A sorta-funny thing happened on the way to the ashram in world premiere ‘Bollywood Lysistrata’
ARNOLD WAYNE JONES | Life+Style Editor firstname.lastname@example.org
KD Studios Theater, 2600 N. Stemmons Freeway, Suite 180. Through Sep. 5.
Fridays–Saturdays at 8:15 p.m.
I’m not sure why so many playwrights feel compelled to adapt a 2,400-year-old Greek comedy and call it new art. I can think of half a dozen variations of Aristophanes’ Lysistrata in the last decade alone, the most recent being the musical Give It Up that the Dallas Theater Center premiered earlier this year. Well, the most recent until the current version, Level Ground Arts’ A Bollywood Lysistrata, now at the KD Studios Theater. Women withholding sex to get what they want? Isn’t that called marriage?
Anyhoo, LGA’s take moves the plot from ancient Greek to Raj-era India, where cricket has become an obsession for British men and their native counterparts — so much so that one sports-widow, Lakshmi (Rhonda Durant), convinces the women, Indian and English, to close their legs until the men give up the game. Talk about a sticky wicket.
And see? That’s one of the problems with the show. The jokes are so obvious — lots of double entendres about men and their bats, what they can do with their balls, etc. — that you tend to make up many of your own during the slow parts.
The adaptation by Andi Allen — who co-directed and co-stars as one of the British wives — is a hodgepodge of styles: The language is formalistic, even academic, sounding like a literal translation from the Greek. Even setting it in the 1890s, why not update it with modern vernacular? It’s also a Wilde-esque comedy of manners and, of course, a Bollywood musical extravaganza with silly acting, pointless dancing and beautiful costumes.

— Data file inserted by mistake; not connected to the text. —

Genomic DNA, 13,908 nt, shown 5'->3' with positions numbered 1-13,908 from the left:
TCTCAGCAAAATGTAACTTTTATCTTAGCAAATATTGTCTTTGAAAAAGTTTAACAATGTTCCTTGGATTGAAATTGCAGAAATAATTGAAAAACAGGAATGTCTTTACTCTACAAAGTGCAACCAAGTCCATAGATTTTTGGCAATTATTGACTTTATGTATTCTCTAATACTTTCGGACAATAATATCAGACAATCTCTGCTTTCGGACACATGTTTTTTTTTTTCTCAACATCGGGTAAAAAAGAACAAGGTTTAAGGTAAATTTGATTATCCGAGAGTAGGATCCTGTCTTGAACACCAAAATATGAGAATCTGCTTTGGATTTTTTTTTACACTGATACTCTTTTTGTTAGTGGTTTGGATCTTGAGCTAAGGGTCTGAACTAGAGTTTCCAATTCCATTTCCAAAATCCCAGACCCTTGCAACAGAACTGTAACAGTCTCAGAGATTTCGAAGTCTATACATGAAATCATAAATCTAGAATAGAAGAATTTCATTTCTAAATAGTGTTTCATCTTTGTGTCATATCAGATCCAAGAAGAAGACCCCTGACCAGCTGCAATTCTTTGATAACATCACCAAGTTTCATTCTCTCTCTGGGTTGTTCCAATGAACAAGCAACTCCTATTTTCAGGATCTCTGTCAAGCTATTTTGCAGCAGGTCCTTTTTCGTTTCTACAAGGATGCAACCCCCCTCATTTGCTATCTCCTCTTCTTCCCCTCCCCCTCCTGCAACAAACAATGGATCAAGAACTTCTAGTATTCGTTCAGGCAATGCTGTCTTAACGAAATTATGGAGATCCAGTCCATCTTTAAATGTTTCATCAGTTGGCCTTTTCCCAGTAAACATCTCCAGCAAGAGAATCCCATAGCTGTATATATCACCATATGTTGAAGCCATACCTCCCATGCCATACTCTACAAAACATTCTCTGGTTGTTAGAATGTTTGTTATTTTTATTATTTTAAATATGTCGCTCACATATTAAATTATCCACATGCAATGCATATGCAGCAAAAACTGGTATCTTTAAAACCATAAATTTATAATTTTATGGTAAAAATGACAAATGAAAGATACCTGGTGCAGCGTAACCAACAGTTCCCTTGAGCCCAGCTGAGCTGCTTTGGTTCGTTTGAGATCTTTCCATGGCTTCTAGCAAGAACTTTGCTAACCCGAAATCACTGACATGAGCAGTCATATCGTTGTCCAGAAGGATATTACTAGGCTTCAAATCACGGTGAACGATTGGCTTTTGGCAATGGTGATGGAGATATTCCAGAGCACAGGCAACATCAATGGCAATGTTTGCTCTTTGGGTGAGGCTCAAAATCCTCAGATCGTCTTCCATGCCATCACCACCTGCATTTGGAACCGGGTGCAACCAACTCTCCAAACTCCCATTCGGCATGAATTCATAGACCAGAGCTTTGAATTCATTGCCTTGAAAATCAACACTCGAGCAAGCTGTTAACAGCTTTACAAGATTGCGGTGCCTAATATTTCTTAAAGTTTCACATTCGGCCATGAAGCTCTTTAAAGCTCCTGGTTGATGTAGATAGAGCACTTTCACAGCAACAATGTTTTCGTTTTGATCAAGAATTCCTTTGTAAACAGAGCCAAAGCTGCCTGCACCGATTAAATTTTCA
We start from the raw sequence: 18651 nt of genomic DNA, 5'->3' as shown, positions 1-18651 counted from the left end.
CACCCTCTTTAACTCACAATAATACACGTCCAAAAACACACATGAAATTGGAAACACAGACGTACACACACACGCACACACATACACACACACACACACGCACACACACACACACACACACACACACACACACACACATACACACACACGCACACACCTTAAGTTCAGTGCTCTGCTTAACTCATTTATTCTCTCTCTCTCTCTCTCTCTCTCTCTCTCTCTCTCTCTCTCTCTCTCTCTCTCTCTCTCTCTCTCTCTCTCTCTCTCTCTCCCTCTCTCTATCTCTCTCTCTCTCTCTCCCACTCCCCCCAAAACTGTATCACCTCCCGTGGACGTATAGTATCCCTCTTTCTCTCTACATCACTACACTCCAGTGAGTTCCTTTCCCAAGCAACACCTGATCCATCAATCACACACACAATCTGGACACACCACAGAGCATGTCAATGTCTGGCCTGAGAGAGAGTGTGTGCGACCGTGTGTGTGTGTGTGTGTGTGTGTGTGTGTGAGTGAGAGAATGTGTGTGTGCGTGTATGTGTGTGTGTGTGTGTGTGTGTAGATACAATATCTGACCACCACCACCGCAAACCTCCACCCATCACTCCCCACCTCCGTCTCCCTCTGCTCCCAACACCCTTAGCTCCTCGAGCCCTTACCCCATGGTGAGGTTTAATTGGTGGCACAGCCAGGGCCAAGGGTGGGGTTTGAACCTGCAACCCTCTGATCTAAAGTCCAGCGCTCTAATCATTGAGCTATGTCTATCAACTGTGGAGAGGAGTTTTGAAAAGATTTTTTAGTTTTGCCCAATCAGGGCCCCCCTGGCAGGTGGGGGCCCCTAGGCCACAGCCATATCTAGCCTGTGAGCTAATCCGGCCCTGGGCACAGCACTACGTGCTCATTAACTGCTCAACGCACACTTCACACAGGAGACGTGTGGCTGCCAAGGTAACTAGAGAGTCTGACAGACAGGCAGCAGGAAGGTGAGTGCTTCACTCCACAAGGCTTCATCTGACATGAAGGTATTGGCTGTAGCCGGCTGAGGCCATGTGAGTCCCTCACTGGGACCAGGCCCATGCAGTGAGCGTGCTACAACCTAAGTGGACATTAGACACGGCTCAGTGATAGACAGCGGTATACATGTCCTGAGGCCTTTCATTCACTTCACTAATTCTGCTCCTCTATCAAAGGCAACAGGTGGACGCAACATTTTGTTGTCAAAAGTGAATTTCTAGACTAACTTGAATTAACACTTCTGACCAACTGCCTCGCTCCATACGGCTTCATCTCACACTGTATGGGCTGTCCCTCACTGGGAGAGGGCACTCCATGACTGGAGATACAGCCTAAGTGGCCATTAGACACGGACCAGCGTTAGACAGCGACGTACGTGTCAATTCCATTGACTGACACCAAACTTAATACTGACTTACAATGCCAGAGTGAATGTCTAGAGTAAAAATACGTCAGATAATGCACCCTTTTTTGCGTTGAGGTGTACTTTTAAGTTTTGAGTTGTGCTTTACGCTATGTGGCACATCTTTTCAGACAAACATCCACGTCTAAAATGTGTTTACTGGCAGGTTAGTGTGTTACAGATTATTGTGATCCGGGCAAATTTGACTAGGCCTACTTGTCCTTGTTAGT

I actually liked the pointless dancing (with the word “Bollywood” in the title, you should know going in what you’re in for), and Jill Hall’s costumes are colorful — I’d enjoy more of both. But the acting? That’s as varied as the play itself.
Allen is one of the best at making her dialogue sound natural, and as the local ranee, Lorna Woodford commands her scenes. Even Camille Monae — who, as the horny Hindu Chandini, gets many of the best ribald lines — and Durant (a dead ringer for Catherine Zeta-Jones) holds the thread of the show together well.
Beyond that, it’s a free-for-all: Inconsistent accents; wildly goofy melodrama from Robert Shores and a low-budget Robert Morley impersonation from the marshmallowy R. Bradford Smith; and the raja is played by Jon Morehouse as a cross between Johnny Carson’s Carnac and Jafar from Aladdin. It’s impossible to stay in the moment who you aren’t sure whether it will be Mumbai or Marx Brothers from minute to minute.
There’s an exuberance, especially during the dancing sequences, that captures what’s fun about the Bollywood format, but I’ll just say thank you, I won’t come again.
This article appeared in the Dallas Voice print edition August 20, 2010.